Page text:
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The Mind, Mood and Plastic Surgery

Do aesthetic procedures affect or impact mood? Good research shows that Botox® injected into the forehead muscles can inhibit frowning, which mitigates the symptoms of anger and depression. Do facelifts promote smiling? Which comes first- the expression or the emotion?

Facial Feedback Hypothesis

According to the hypothesis called facial-feedback, emotion follows expression. A large body of evidence supports this theory. With advanced neuroimaging, we are beginning to understand how facial muscle movements are linked to neural pathways in the amygdala, which activate mood and nervous system manifestations. This hypothesis provides a framework for evaluating and treating mood disorders.

Improve Self-Esteem and Mood

A 2005 study reported that plastic surgery not only improves self-esteem but also enhances mood. It was also reported that 31% of patients in the study who were taking antidepressants, stopped taking them after their cosmetic procedure.

Since 2006 this issue has become an important area of study. Double-blind, placebo controlled studies have shown that when Botox® is injected into the forehead, this significantly improves the symptoms of major depression, and offers results that are as good as those provided by antidepressants! Using the facial-feedback hypothesis, if a frown is inhibited, our ability to be sad is also reduced.

It is well established that aesthetic interventions result in patients projecting a better first impression and experiencing a better mood and self-esteem.

What about makeup, skin and hair care? Can these positively alter the impression a person projects, as well as improving their mood and self-esteem?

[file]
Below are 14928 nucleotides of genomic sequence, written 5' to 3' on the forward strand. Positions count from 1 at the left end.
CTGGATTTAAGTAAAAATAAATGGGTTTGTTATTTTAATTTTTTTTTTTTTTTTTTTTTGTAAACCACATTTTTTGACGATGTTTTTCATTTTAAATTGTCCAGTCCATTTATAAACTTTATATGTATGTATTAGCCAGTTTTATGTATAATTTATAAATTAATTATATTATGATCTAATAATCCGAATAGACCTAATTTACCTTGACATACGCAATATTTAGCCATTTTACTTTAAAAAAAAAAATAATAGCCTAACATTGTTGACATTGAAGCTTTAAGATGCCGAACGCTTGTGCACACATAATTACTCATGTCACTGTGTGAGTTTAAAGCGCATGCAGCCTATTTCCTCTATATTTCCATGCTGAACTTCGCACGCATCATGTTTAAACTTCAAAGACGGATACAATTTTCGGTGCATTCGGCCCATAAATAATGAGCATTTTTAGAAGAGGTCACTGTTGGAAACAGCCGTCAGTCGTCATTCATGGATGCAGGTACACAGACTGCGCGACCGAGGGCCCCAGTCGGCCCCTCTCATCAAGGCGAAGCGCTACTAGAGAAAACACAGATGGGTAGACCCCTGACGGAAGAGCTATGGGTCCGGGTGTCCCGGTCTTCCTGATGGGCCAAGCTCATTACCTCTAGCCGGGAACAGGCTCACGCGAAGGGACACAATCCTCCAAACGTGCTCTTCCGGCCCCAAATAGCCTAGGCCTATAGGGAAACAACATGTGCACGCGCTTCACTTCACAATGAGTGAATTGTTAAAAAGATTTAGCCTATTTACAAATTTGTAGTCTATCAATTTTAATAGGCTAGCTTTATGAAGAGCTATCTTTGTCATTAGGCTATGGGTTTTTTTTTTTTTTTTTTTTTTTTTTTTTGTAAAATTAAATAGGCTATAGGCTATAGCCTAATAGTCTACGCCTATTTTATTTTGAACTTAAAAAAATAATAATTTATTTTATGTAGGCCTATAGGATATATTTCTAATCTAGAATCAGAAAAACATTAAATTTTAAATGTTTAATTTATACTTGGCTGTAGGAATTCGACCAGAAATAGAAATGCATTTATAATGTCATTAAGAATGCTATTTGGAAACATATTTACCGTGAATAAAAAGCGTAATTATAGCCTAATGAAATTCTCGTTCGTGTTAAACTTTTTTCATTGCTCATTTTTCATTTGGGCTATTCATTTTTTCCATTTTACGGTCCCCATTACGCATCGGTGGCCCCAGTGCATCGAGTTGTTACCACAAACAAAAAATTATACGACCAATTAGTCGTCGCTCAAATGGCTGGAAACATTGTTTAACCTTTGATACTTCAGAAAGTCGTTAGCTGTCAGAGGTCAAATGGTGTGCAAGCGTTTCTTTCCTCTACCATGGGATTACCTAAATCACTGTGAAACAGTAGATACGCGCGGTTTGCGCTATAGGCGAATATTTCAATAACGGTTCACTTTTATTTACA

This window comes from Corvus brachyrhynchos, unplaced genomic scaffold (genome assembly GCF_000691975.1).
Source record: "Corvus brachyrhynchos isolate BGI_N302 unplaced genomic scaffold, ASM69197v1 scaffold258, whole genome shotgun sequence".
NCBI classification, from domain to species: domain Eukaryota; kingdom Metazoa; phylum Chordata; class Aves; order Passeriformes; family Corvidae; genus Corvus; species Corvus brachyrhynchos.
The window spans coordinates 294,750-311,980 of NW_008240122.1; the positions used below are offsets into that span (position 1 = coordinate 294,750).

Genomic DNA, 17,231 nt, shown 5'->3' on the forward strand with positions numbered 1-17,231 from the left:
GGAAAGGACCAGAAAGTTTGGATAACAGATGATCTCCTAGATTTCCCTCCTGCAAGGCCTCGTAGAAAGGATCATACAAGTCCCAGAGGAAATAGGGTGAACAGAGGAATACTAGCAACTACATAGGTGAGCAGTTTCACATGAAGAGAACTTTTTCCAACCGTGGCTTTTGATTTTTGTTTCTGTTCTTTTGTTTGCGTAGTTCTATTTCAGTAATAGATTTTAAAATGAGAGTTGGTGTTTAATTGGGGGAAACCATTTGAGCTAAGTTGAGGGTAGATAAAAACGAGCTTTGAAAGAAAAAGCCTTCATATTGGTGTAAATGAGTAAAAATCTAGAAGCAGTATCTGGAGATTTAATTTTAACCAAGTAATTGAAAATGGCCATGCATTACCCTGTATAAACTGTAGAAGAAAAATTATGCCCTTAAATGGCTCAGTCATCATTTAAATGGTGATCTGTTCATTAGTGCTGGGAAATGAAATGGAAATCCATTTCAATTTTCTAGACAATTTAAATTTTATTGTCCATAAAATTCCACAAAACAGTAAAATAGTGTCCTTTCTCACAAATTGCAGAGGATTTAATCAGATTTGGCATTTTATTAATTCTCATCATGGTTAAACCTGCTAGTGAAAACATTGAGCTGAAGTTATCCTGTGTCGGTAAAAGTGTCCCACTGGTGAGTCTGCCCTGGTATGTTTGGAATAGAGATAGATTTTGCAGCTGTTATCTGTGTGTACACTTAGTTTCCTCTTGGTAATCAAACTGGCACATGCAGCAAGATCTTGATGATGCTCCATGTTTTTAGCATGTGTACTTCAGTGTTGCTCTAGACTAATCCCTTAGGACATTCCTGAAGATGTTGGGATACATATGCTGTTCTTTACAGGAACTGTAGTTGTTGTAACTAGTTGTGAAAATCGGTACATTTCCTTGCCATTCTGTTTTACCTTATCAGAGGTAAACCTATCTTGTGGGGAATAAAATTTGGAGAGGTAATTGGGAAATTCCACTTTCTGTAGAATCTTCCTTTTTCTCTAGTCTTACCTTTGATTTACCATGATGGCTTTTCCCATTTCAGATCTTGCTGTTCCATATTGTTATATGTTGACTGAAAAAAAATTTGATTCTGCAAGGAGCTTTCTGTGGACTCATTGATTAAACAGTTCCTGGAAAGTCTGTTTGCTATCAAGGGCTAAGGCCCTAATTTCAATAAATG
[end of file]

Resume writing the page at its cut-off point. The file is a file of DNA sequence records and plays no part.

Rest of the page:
We know that cancer patients and the elderly improve their mood when provided with makeup, skin and hair care. The indirect impact of aesthetic treatments could be significant not only to the person treated but also to those around them. Happiness is contagious.

Aesthetic surgery may evolve from a vanity purchase, to treatments for mind and mood disorders.

Patients who seek plastic surgery for something that bothers them are proactively improving their quality of life, making themselves look better, and feel better about themselves. A 2013 study found that plastic surgery patients generally experience more joy, less anxiety, a higher sense of satisfaction and greater self-esteem.

Call Dr. Waltzman in Long Beach, CA to discuss aesthetic procedures they may benefit the way you feel about yourself.

Sources

  • Dayan, SH. Aesthetic Surgery Journal
2015, Vol. 35(6) 7
  • Margraf J., Meyer AH, Lavallee KL. Clinical Psychological Science, July 2013;vol. 1, 3: pp. 239-252., first published on March 4, 2013 59–761
  • Freedman, B: American Society of Plastic Surgeons (ASPS) Plastic Surgery 2006 conference in San Francisco.
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